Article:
Free pet clinic helps Downtown Eastside residents care for their pets’ health


A one-day clinic for pets provided free veterinary services in Vancouver’s Downtown Eastside, which one resident says has helped save him “hundreds of dollars” amid an affordability crisis.

On Saturday, Community Veterinary Outreach (CVO), a non-profit that provides pet vaccines, exams and supplies free of charge, hosted a clinic in Oppenheimer Park.

“Accessing vet care is really difficult for most of these community members, not just financially, but accessibility in terms of transit and getting to clinics,” said Kyla Townsend, a veterinarian at the clinic and co-regional director of CVO Vancouver.

People and their pets began lining up for the clinic more than an hour before it opened, say the organizers. Cats and dogs of all ages and breeds arrived by paw, in crates, carry bags, strollers and carts, and some in the arms of their human owners.

A woman with black hair holds a grey and black striped cat
Community Veterinary Outreach Vancouver holds pop-up clinics 3 to 4 times per year in the Downtown Eastside where cats and dogs are offered free routine exams, parasite medications, vaccines and food. (Community Veterinary Outreach Vancouver)

Many received routine vaccinations, flea and parasite treatments, and nail trims, while others received ear infection treatments or referrals for spay and neuter services. 

Abby Berg dropped by the clinic with her service dog, Moon, with the hope of getting food and new gear for her dog. The cost of pet food and flea control is a challenge, she says.

“Feeding your pets, you know, sometimes you can’t afford it at the end of the month, so you go without food, so you can feed your pets.”

Humans were also given the opportunity to get COVID-19 and flu vaccines.

“People will overlook their own needs in order to care for a pet,” said Kelsi Jessamine, nurse and co-regional director of CVO Vancouver.

“Pets are family, no matter what your income … just because somebody’s on a fixed income does not make them less deserving of having that pet.”

During the three hours it was open, the clinic saw more than 200 people and their pets, according to organizers.

CVO relies on donations, which allow it to run about four one-day clinics per year in the neighbourhood.

Pet clinic ‘has saved me hundreds of dollars’

Mike Kennedy, who lives in a senior’s housing complex on a limited income, brought Rocky, his 4½-year-old Havanese dog, for a checkup.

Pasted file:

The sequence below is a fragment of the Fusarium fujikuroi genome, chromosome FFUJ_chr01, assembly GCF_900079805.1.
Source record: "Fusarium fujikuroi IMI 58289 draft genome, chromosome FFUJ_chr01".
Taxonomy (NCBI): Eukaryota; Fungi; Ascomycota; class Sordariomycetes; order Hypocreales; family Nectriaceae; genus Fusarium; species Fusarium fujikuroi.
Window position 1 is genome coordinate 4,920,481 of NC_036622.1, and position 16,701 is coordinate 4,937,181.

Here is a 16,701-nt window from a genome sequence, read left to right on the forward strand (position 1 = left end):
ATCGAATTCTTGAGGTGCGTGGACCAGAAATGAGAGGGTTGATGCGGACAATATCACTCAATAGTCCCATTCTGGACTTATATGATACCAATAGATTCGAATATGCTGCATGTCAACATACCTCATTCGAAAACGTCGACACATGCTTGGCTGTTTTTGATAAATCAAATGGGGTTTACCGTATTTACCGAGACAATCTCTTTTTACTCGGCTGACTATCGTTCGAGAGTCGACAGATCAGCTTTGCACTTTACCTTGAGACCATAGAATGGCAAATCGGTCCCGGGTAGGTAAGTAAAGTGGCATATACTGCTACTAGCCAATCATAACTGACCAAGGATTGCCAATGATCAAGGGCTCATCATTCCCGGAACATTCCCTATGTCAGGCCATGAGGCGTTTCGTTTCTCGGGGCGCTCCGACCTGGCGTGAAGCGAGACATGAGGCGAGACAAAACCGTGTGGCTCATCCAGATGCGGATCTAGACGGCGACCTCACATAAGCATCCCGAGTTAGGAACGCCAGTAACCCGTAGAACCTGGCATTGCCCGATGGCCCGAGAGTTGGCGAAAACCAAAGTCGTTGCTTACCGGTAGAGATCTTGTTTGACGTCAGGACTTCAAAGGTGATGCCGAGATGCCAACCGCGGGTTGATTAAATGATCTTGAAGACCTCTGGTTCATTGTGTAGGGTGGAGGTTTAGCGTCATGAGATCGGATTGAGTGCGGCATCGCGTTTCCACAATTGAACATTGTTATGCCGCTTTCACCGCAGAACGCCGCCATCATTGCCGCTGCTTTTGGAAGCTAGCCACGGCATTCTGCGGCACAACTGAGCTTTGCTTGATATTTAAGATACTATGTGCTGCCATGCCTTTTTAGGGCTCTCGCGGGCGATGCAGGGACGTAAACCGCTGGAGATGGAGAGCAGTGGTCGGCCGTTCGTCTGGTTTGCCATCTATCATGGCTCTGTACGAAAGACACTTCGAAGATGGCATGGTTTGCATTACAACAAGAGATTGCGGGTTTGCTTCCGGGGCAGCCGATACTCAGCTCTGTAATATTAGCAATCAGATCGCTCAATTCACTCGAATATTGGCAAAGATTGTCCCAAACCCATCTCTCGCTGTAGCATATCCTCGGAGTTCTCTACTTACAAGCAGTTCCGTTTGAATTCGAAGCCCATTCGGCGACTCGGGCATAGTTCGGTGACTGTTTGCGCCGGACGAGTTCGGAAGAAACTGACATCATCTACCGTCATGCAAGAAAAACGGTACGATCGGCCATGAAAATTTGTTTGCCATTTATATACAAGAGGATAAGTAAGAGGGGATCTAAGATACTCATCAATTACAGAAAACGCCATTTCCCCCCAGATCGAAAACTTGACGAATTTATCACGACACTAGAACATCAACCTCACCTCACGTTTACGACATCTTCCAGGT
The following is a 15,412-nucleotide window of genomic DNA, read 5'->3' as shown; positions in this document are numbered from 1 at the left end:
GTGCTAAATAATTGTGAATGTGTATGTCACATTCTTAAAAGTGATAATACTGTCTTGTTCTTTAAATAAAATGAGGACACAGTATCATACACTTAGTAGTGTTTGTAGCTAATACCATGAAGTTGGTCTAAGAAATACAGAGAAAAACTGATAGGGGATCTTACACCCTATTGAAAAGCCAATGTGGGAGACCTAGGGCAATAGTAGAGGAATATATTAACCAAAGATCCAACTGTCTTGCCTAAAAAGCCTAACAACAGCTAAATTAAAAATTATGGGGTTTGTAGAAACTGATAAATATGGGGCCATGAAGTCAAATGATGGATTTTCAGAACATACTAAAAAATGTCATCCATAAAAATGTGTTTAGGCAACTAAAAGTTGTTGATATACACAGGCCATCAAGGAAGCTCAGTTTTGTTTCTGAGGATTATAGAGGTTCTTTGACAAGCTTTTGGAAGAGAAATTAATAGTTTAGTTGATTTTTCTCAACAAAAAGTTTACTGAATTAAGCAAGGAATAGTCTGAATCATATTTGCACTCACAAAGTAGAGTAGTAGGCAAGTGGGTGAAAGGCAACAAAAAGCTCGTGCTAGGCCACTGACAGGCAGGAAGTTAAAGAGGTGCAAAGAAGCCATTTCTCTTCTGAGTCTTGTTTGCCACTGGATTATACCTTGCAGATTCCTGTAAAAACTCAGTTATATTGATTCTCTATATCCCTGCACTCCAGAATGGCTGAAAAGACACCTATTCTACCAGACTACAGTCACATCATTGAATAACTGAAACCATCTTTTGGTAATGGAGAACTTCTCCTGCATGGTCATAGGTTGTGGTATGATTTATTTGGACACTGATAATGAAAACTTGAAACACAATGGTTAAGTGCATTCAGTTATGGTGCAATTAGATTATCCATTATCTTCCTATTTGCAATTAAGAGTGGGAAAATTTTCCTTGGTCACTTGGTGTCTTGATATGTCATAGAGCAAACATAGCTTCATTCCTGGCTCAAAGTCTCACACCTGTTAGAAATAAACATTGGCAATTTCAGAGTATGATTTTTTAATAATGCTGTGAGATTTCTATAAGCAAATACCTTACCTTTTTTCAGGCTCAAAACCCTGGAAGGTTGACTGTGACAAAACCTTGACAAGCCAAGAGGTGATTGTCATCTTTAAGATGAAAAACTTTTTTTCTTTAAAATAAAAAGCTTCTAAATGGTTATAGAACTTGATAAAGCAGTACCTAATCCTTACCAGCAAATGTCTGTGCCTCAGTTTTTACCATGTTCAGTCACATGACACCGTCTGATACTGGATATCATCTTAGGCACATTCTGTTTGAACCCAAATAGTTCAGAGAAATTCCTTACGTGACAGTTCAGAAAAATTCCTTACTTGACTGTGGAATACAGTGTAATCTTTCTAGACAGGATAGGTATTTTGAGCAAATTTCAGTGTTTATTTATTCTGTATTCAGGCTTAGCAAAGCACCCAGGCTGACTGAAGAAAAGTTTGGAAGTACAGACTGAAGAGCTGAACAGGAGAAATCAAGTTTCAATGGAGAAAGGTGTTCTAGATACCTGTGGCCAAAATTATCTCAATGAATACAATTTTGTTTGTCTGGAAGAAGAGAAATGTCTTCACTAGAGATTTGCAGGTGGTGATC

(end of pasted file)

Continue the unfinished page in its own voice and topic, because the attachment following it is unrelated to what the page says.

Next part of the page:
He says he’s been attending veterinary clinic outreach events for several years, and has started volunteering for CVO Vancouver.

“Nowadays with rent going up, you have to stretch your dollar to get by. This place, it has saved me hundreds of dollars,” he said. 

A senior man with should-length red hair and a baseball cap sits next to a small, fluffy white dog
Mike Kennedy says the Community Veterinary Outreach’s free pop-up clinics in the Downtown Eastside have helped him care for his dog Rocky while saving him hundreds of dollars. (CBC)

Kennedy says he got his dog around the start of the pandemic and he was surprised by how quickly he became attached to him.

It has improved his health, Kennedy says, as Rocky has helped him to get out of the house more and connect with his community.

“It’s made me a better person,” he said. “I couldn’t live without him … it’s the best thing that’s happened to me.”

Kennedy says he was asked to make a pet damage deposit of $525 with the residential complex, but he couldn’t afford to pay it, and building managers waived the fee after he showed them how clean he’s been keeping his unit.

Pet ownership shouldn’t be a privilege: union volunteer

Megan Milton, a volunteer for the Vancouver Tenant’s Union, says pet-friendly rentals are often priced higher than other units, which disproportionately affects those living on fixed or low incomes.

Pet ownership, she says, shouldn’t be a privilege but available to everybody.

“People move into their cars, people are constantly having to choose between … their animals or finding housing,” she said.

Two puppies sit in a black stroller
More than 200 people and their pets attended a free, pop-up veterinary clinic in Oppenheimer Park in Vancouver on Saturday, Oct. 14, 2023. (Community Veterinary Outreach Vancouver)

Townsend says people of all walks of life need to be supported in keeping their animals.

“We don’t want anyone to have to decide between pets and shelter so trying to get affordable, pet-friendly housing would be a game-changer for this community and I think most households in general.” 


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